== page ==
Canku Ota Logo
Canku Ota
Canku Ota Logo
(Many Paths)
An Online Newsletter Celebrating Native America
pictograph divider
Dahkota Brown Leads the Way!
by Vincent Medina - News from Native California

Wilton Miwok youth leader, Dahkota Brown, has been an outspoken activist for Native rights this past year. He gave an especially articulate interview to MSNBC on Native mascots in August. His non-profit NERDS (Native Education Raising Dedicated Students) is doing great work.

Sam White Swan-Perkins (TsaLaGi/Siksika) caught up with Dahkota to talk about his recent trip to Washington, D.C. for the White House Tribal Nations Conference. We extend our gratitude to Sam for his thoughtful and powerful interview with Dakotah, and we congratulate Dakotah on his leadership and vision for a society without degrading and racist sport team names.

Dahkota, can you tell us a little about yourself?
My name is Dahkota Kicking Bear Brown

I am 16 years old and a proud California Miwok enrolled with the Wilton Rancheria and attend Argonaut High School in Jackson, CA. I am in the middle of my junior. year. Apart from being an active student athlete, performing with our advanced drama, maintaining a 4.1 GPA and working hard as the elected Associated Student Body Treasurer, I am also the founder and president of my own nonprofit organization, NERDS! Native Education Raising Dedicated Students started in 2012 while I was in 8th grade to help a few struggling friends pass the 8th grade and make our high school football team by maintaining the required GPA. Please see for more information.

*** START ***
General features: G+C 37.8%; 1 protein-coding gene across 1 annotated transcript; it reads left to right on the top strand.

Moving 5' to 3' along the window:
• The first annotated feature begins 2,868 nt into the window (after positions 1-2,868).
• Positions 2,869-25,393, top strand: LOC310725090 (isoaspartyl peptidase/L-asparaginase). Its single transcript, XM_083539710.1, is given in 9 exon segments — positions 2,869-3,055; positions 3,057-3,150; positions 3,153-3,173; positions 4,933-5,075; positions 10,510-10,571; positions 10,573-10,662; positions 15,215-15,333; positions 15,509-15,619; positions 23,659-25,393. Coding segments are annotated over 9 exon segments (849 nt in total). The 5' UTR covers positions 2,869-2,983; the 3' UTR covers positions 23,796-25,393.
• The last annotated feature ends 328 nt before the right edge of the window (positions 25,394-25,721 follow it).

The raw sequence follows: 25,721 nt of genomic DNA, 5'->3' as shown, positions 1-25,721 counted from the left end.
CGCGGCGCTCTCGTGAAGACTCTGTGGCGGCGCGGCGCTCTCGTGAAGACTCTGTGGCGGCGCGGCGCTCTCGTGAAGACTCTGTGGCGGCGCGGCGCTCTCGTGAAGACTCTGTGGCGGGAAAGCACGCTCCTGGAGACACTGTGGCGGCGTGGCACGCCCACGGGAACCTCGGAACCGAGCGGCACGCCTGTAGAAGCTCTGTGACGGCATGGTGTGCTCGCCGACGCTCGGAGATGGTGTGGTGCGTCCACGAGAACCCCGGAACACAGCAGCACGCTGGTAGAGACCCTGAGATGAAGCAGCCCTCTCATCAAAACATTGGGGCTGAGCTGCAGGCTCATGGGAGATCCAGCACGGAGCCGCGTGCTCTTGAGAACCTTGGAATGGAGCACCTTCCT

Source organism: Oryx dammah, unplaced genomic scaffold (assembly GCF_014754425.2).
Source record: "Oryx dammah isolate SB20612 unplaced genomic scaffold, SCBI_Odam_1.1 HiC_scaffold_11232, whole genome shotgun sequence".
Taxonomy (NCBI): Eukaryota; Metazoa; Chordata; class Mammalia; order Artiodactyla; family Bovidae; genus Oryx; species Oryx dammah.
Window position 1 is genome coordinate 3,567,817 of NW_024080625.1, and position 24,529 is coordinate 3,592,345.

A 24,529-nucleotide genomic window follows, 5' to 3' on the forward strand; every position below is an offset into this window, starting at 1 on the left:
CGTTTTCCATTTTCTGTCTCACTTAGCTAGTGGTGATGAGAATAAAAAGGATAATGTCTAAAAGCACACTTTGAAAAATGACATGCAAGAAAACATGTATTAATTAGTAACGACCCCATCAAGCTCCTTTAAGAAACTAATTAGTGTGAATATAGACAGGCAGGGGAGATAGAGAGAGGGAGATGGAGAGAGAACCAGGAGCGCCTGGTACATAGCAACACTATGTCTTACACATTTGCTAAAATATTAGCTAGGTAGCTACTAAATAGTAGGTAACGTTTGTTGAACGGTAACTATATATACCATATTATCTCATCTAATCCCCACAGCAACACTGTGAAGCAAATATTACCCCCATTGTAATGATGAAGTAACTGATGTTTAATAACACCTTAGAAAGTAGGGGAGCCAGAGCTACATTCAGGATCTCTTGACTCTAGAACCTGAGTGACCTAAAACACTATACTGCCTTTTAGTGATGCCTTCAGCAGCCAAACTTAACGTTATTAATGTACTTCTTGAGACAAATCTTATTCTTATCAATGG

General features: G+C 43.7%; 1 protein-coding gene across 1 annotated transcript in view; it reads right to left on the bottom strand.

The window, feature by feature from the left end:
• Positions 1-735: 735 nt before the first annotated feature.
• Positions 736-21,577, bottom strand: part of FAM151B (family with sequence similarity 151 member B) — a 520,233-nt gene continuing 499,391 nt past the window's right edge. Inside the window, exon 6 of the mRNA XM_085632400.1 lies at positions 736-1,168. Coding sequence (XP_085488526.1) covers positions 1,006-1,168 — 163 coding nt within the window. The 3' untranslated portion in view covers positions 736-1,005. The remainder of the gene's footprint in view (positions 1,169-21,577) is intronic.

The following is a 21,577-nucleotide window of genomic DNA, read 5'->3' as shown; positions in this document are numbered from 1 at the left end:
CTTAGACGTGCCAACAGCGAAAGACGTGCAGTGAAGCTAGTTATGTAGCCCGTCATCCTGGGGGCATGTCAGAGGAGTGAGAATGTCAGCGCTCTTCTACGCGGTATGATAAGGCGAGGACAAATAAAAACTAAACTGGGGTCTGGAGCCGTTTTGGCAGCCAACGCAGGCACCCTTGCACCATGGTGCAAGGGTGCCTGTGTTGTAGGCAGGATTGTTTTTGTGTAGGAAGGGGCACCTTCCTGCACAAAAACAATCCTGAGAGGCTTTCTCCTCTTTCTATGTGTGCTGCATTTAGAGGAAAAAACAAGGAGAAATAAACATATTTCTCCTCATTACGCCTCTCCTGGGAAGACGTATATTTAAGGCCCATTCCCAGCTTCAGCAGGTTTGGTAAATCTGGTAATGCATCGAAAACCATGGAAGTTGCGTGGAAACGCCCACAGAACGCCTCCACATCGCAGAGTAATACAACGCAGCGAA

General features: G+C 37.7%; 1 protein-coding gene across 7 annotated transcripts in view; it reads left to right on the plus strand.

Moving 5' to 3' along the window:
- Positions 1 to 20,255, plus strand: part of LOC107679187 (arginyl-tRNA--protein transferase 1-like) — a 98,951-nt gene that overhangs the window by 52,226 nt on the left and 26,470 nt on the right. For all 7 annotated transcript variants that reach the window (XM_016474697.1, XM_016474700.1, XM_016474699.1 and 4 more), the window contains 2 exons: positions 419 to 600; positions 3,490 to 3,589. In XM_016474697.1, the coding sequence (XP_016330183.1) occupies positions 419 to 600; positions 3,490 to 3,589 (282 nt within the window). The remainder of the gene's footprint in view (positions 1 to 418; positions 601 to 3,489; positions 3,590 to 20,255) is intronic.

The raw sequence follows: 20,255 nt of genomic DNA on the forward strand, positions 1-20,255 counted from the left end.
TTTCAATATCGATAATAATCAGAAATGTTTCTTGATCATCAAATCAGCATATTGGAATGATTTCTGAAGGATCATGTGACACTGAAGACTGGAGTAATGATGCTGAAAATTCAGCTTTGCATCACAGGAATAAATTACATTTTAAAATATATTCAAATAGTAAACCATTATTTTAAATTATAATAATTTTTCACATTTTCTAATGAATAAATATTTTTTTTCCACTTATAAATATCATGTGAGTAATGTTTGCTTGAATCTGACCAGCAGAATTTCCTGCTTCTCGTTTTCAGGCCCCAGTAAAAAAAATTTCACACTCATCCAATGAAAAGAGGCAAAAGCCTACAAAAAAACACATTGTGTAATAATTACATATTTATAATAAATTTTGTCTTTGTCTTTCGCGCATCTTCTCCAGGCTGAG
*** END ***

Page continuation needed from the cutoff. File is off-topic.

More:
I consider myself an activist in the fight against the use of Native mascots and love public speaking.

I currently serve on the Center for Native American Youth’s executive board after completing a two year term as a Champion for Change on their youth advisory board. I was named one of UNITY’s 25 Under 25 and continue to serve this year as a mentor to others and I am a member of NCAI Youth Cabinet. I most recently was selected as one of two to represent my home state of California for the United States Senate Youth Program this coming March.

I am also a traditional dancer for my tribe and love to hunt and fish and spend time with my family. I bead for fun and to make gifts for others. I hope to attend Stanford University, but will apply to several top colleges all over.

Did you have a particular issue that you are focusing on?